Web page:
“The right to food is a human right.” These were the words voiced by Stefan Löfven, the Prime Minister of Sweden, during the UN Food Systems Summit (UNFSS), which took place on the 23rd-24th of September, 2021. The right to food was a topic which came up during several parts of the UNFSS, including as part of Action Track 1. However, at the same time, in January of 2021, the current UN Special Rapporteur on the Right to Food, Michael Fakhri, had written an open letter to Agnes Kalibata, Special Envoy of the UN Secretary-General, expressing worry that the UNFSS was prioritising the interests of big corporations instead of the realisation of human rights. With the right to food having come up as a recurring theme throughout the UNFSS and being brought up as a key point of consideration which should underlie our food systems transformation, we would here like to delve deeper into the right of food as a concept. We will discuss the definition of the right of food is, its background, as well as what it does entail and does not entail.
Background and definition
Jean Ziegler, the first UN Special Rapporteur on the Right to Food (2000-2008) described the right to food as “…the right to have regular, permanent and unrestricted access, either directly or by means of financial purchases, to quantitatively and qualitatively adequate and sufficient food corresponding to the cultural traditions of the people to which the consumer belongs, and which ensures a physical and mental, individual and collective, fulfilling and dignified life free of fear”.
The right to food was first introduced into international human rights law with the Universal Declaration of Human Rights (UNDHR), and was further elaborated on and legally strengthened in the International Covenant on Economic, Social and Cultural Rights (ICESCR). The ICESCR is a multilateral treaty adopted by the UN General Assembly in 1966, and 171 countries have signed it to date. Since its introduction, the right to food has been incorporated in various ways into other human rights treaties beyond the UNDHR and the ICESCR.
The right to food recognises that every person has the “right to an adequate standard of living, including adequate food“ as well as the “fundamental right to be free from hunger“. Moreover, in its fact sheet on the right to food, the Office of the United Nations High Commissioner for Human Rights (OHCHR) clarifies that: “The right to food is an inclusive right. It is not simply a right to a minimum ration of calories, proteins, and other specific nutrients. It is a right to all nutritional elements that a person needs to live a healthy and active life, and to the means to access them.”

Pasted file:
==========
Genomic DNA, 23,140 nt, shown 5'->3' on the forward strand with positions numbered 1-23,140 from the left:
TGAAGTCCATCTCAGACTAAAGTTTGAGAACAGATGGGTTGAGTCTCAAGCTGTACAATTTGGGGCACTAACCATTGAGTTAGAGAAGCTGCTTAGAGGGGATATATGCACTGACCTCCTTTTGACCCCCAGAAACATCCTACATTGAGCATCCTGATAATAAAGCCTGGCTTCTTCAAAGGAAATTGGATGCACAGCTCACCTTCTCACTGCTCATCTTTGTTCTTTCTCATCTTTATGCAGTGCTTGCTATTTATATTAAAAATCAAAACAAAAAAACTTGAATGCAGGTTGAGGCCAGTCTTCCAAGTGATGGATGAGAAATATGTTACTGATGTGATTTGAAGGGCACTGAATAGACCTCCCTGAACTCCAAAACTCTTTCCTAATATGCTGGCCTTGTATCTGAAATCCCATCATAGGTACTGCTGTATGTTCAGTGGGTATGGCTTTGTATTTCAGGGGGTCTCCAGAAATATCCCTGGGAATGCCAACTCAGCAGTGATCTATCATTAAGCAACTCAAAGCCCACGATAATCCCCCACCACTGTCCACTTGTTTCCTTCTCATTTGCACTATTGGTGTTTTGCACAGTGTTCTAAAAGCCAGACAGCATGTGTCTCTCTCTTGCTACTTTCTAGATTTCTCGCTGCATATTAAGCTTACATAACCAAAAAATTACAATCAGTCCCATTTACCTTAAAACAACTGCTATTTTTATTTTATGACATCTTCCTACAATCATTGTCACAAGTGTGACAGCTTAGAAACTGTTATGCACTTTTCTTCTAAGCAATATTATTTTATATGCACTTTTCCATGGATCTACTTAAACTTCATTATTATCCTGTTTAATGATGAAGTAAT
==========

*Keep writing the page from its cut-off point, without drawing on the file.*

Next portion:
The right to food recognises that every person has the “right to an adequate standard of living, including adequate food“ as well as the “fundamental right to be free from hunger“.
As such, the Committee on Economic, Social and Cultural Rights (CESCR) that monitors the ICESCR have stated in General Comment no. 12 that, “the right to adequate food is realised when every man, woman and child, alone or in community with others, has the physical and economic access at all times to adequate food or means for its procurement.” It was issued by the CESCR in 1999, following a request by States at the World Food Summit in 1996 for the obligations arising from the right to food to be clarified.
The right to food encompasses four elements: availability, accessibility, adequacy, and sustainability. Availability entails that one should be able to obtain food from natural resources either through the production of food (e.g., through cultivating land or animal husbandry) or through fishing, hunting, or gathering. If that is not possible, food should be available for sale in markets and shops. Accessibility means that food should be affordable and physically accessible to all. Persons should not have to compromise on other basic needs such as medicine or rent to pay for food. Food should be accessible to those vulnerable in society, such as sick people, persons with disabilities, the elderly, and children. More so, food should be made available and accessible in remote areas, to prisoners, and areas affected by conflict or natural disasters. By adequacy, one means that food must satisfy and account for differences in dietary needs dependent on sex, occupation, health, age, and living conditions. Food should also be safe for consumption. Lastly, food should be sustainable, meaning that food should be accessible to both present and future generations.